38250 ttys001    0:00.00 /bin/bash ./script.sh / computername richardpurves jamfsuperadmin jamf1234

BTW: This is an EXCELLENT reason for NOT putting raw passwords in the GUI parameter fields!

So you’re probably thinking what’s wrong with the Encrypted Parameters github?

Encrypted Parameters is based on three elements: A passphrase, a salt and an encrypted string. It’s beyond the scope of this article to explain what these three all are but the end result is that you feed all three into a function and you get plain text at the other end.

Jamf’s recommended practice (that I’m aware of) is that two of the three elements should be supplied to the script via parameters, with the third item being contained within the script itself. “Without access to both the policy and the script, the strings cannot be decrypted and used.”

More background: circa 2017 when I was doing large security type things for a high security organisation, I was investigating Encrypted Parameters as a way of protecting Jamf Pro API credentials. I wasn’t happy with the amount of maintenance it was going to require to deal with regular service account password changes across multiple scripts, so I thought about baking in some/all of these details into a config profile. Change the password, change the profile, it auto pushes to all devices.

The problem was that the more I investigated, the more I realised the entire concept is a delaying action and nothing more. Any determined attacker will be collecting all the info they can get. You’ve slowed them down, and if you know a bit about Jamf’s workings then you’ve slowed yourself down more than the attacker.

Here’s the concept to break Encrypted Parameters as I have zero intent to actually build it.

  • Create a LaunchDaemon to WatchPath the Jamf downloads folder
  • The LaunchDaemon needs to run a script as soon as any change occurs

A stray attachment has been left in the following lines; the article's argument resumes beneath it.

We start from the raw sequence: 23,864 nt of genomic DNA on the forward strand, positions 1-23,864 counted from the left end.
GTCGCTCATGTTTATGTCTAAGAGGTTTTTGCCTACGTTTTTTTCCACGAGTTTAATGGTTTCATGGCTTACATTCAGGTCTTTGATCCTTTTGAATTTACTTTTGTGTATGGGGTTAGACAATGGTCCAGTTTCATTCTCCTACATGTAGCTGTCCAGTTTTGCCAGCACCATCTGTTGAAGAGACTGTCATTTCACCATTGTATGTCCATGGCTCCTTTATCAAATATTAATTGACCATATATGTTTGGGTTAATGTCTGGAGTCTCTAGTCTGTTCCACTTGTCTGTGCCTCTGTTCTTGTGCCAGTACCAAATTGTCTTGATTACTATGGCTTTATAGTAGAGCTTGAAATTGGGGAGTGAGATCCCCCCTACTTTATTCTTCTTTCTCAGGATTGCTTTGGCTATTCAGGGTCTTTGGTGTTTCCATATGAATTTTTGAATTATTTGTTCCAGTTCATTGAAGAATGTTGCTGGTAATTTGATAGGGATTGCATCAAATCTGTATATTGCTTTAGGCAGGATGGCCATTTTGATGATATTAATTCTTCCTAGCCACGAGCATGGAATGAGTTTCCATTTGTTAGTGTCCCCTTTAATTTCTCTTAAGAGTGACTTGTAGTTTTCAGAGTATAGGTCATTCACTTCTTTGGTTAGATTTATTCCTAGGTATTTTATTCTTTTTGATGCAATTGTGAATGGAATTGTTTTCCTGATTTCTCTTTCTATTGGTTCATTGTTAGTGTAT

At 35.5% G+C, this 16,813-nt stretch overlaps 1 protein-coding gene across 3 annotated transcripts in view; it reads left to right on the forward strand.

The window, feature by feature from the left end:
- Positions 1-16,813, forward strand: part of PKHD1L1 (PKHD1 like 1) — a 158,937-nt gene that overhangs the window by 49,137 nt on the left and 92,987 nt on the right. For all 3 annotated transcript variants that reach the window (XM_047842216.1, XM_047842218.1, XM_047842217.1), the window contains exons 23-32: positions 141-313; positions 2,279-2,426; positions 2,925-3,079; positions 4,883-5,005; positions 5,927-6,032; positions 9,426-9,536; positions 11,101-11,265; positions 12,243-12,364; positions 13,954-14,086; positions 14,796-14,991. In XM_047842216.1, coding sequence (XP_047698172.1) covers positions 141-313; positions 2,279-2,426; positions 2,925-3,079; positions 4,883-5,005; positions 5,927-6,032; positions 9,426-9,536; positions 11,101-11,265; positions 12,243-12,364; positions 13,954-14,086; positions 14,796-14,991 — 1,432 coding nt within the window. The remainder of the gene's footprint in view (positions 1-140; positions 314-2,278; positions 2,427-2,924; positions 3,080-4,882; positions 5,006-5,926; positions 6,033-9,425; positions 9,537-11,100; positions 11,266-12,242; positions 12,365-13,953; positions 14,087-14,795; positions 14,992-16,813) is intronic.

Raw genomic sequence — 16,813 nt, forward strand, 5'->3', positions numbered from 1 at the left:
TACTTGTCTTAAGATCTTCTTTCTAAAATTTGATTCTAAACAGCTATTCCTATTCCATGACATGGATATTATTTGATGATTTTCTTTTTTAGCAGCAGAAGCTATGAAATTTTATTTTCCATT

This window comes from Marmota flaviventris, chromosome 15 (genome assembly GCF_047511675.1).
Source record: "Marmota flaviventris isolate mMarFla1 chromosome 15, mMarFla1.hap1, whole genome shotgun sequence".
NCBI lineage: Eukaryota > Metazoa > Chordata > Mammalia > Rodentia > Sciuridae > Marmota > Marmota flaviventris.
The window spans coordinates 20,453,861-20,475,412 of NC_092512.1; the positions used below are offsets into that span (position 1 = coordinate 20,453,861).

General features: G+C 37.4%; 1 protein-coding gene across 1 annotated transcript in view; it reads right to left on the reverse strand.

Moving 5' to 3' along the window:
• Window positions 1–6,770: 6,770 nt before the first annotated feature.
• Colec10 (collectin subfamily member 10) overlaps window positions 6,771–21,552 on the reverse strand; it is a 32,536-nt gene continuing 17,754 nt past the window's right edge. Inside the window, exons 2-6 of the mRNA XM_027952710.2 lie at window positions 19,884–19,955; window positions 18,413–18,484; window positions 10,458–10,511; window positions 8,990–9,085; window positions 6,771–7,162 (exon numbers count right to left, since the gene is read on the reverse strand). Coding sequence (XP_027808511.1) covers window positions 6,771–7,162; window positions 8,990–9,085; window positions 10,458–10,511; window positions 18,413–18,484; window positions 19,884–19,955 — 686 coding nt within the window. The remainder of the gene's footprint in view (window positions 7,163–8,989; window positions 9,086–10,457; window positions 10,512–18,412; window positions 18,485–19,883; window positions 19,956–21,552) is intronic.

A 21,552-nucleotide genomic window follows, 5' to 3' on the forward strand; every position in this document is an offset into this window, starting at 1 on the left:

• The script needs to copy any script it finds out of that folder to somewhere more secure
  • At the same time, it needs to capture the output of “ps -ax” to a file for later analysis.

You now have all the pieces to the puzzle as the decryption code will be inside the script alongside the three elements!

So to reaffirm earlier, a determined attacker will only be slowed down by utilising Encrypted Parameters but they WILL NOT be stopped. You could bake the credentials into the script but a simple capture will give those up. Passing credentials via parameters shows it all in plain text to anyone looking at running process list.

There is another way but requires some effort from Jamf on redoing the way they execute scripts. I’ll be discussing this in more depth at the April 12th 2019 London Apple Admins meetup. Tickets still available, live stream probably available.

Unix implemented an early form of IPC (internal process communication) called a “named pipe” , also known as a FIFO “First In First Out” and it’s something I’ve used for other reasons. Usually cocoaDialog.

Here’s what the Jamf binary “could” be doing instead:

  • The jamf binary checks into the JPS server and receives tasks.
  • The script is downloaded to the target Mac into Jamf Downloads folder
  • Jamf binary sets up a named pipe specific to the script.
  • The parameters are then passed to the pipe.
  • The downloaded script is then called using a redirection from the named pipe
  • Upon completion, the script is then deleted from the Downloads folder.
  • The named pipe file is then also deleted.
  • Jamf binary reports back to JPS at the conclusion of the task(s).

“Named Pipes” have the advantage that while they look like data is passing through a file on the filesystem, they are not. The data is actually passing though a custom unix stream similar to STDIN / STDOUT / STDERR and as a result is not cached on the OS or even stored on the filesystem.

Want to know more? Well http://www.tldp.org/LDP/lpg/node15.html is a good place to start. My presentation at LAA will also be useful too.

On an unrelated note, WordPress 5 has now completely broken my ability to put inline code into this blog due to it’s incredibly annoying habit of inserting HTML code right where it isn’t wanted. Until I rectify this (or more likely dump WordPress), I’ll not be able to include code samples from this point on. I’m also incredibly unhappy at what the code block actually does and the amount of whitespace it leaves.